A Na'vi swimming underwater, surrounded by fish

In 2009, Avatar redefined the word “blockbuster” when it took in USD $785,221,649 domestically and USD $2,125,062,453 internationally, bringing its worldwide receipts to USD $2,910,284,102. That’s about $90 million shy of three. Billion. U.S. Dollars.

Like the Star Wars trilogies that preceded it, Avatar pushed the boundaries of what was possible in filmmaking, especially in the way computer-generated imagery is integrated with live action. The results were generally stunning, and Avatar won Academy Awards for Best Art Direction, Best Cinematography, and Best Visual Effects. Wētā has won five other Academy Awards for Best Visual Effects in addition to accolades for their work on films like District 9 and Blade Runner 2049.

Wētā is a well respected, privately owned visual effects company. For a sense of the scale of the wage disparity between this film’s quarter-billion-dollar budget and the amount paid to a concept artist working on this sequel to the highest-grossing film of all time, it’s important to understand exactly what “minimum wage” means. 

Minimum wage in the U.S. is a mere $7.25 per hour (that’s NZD $11.37). Five states have never adopted a minimum wage: Alabama, Louisiana, Mississippi, South Carolina, and Tennessee. Georgia and Wyoming have a minimum wage that’s actually less than $7.25 per hour. Although, in all seven of these states, the federal minimum wage of $7.25 per hour still applies, that rate of pay is unsustainably low for many workers.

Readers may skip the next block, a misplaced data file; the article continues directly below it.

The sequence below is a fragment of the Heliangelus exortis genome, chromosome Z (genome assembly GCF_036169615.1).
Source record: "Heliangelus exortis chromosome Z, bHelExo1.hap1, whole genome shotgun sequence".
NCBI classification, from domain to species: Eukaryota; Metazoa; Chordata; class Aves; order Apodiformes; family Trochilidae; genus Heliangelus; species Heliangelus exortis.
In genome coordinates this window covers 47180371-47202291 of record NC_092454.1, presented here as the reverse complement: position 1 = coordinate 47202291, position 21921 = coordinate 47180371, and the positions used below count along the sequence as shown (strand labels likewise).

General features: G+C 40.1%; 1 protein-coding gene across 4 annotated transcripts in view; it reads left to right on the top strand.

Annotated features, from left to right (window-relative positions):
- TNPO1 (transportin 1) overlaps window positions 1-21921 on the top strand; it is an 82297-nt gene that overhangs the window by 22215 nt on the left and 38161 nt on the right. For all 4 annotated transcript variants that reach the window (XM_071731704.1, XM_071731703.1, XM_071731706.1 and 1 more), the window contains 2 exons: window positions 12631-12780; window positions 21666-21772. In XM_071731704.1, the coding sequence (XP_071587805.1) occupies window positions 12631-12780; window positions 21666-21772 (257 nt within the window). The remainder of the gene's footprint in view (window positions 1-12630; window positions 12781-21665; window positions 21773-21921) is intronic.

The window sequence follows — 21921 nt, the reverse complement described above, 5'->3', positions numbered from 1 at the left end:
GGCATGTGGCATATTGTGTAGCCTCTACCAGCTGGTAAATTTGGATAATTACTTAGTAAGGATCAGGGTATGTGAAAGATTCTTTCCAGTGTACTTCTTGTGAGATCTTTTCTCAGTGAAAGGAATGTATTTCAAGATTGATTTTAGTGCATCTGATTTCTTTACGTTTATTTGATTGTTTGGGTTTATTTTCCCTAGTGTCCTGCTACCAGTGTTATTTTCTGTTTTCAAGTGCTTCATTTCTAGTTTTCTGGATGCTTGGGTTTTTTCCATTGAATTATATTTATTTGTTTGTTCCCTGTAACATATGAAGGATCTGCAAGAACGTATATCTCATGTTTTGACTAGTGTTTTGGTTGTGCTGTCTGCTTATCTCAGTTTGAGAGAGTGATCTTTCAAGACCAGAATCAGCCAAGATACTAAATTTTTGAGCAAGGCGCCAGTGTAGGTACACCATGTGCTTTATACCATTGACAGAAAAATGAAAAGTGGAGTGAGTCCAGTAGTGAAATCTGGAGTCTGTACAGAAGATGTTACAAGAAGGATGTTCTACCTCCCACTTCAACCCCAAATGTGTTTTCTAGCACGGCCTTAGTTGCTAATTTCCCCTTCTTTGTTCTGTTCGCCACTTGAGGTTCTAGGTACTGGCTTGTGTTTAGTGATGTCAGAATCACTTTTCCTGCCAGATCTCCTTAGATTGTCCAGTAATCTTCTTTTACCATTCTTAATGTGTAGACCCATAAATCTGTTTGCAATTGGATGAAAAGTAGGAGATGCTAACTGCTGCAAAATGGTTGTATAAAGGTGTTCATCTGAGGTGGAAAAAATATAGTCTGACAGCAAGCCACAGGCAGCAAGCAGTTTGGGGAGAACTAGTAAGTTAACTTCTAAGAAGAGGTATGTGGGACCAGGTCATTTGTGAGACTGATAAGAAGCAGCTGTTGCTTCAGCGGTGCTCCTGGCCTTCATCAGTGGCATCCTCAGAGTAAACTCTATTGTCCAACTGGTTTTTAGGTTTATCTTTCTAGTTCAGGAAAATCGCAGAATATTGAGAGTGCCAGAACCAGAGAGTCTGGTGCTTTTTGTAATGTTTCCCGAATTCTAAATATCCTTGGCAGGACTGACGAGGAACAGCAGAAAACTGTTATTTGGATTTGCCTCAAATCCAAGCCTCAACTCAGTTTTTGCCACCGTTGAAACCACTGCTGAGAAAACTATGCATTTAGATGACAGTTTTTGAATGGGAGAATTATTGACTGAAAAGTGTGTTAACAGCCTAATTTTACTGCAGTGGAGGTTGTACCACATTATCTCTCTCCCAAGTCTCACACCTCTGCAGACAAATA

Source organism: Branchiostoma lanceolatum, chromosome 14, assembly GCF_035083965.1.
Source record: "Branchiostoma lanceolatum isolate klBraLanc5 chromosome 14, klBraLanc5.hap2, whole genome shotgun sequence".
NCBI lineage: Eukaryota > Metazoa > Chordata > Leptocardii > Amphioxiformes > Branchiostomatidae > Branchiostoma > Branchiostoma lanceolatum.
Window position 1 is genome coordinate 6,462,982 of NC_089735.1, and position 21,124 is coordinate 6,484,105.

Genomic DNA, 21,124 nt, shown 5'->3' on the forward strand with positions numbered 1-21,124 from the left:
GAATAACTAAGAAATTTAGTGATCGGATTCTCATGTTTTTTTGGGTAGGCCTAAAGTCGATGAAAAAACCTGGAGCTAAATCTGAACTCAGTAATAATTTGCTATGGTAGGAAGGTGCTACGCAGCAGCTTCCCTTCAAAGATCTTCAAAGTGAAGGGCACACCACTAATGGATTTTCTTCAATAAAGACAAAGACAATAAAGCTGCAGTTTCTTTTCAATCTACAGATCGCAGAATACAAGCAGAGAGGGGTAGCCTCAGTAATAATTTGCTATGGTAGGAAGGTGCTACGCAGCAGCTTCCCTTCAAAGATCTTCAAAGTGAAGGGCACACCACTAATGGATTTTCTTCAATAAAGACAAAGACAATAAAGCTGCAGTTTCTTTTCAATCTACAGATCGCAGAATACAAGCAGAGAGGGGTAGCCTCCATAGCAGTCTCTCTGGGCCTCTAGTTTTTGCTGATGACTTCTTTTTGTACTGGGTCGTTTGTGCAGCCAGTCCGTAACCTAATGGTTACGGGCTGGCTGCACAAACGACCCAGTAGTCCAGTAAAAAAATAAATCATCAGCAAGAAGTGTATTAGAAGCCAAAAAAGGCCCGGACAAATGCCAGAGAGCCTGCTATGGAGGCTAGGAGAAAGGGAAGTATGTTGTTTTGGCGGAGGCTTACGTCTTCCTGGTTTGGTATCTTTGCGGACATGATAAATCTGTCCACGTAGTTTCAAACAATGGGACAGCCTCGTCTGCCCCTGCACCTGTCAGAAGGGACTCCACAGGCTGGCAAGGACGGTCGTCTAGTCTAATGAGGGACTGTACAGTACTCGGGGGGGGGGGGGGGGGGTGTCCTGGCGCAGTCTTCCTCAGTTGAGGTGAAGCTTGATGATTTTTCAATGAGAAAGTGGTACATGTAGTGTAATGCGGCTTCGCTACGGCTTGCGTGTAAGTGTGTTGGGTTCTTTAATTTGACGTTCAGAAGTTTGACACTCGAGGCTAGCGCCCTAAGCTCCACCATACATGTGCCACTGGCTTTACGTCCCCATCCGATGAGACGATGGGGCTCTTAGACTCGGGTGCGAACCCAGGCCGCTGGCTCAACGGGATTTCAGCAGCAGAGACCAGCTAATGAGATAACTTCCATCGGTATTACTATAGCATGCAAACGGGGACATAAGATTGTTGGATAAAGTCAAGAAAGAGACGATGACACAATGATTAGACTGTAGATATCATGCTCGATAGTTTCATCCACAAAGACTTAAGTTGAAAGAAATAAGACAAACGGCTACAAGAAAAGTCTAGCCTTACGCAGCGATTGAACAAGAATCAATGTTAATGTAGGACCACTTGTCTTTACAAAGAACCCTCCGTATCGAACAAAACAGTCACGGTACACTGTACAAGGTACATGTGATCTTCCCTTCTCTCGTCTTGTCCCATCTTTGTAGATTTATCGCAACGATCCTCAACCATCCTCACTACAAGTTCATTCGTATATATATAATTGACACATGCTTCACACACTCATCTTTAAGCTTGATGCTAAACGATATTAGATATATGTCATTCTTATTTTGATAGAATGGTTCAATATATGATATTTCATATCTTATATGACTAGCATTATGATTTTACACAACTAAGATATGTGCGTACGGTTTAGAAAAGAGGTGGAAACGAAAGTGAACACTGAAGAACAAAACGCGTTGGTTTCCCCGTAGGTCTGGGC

Minimum wage in New Zealand is higher, at NZD $21.20 (USD $13.61). But no matter where a television or film production is based, “minimum” still means the minimum legally allowable by law.

At the other extreme, Cameron told GQ that in order to be profitable, Avatar: The Way of Water will “have to be the third or fourth highest-grossing film in history. That’s your threshold. That’s your break even.” That means it will have to displace Cameron’s own Titanic or Star Wars Episode VII — The Force Awakens to earn back what it cost to make. Avatar: The Way of Water is projected to collect at least $150 million and as much as $175 million in its first weekend of release, despite the increase of COVID-19 cases reported in the U.S.

Time will tell if Avatar: The Way of Water will actually surpass the volcanic success of its predecessor. But regardless of its ultimate commercial gains or critical response, creative professionals like Preshaw who help make special effects-driven feature films possible deserve better compensation.

(featured image: Nickelodeon, main image: Disney)

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Aria Baci
Aria Baci (she/her/hers) is a writer and cultural critic who has been working in print and digital media since 2015, for the now-archived Design*Sponge, Geeks OUT, Flame Con, and The Mary Sue. She is passionate about literature and film, especially science fiction, especially science fiction created by women. She is currently based in Louisville.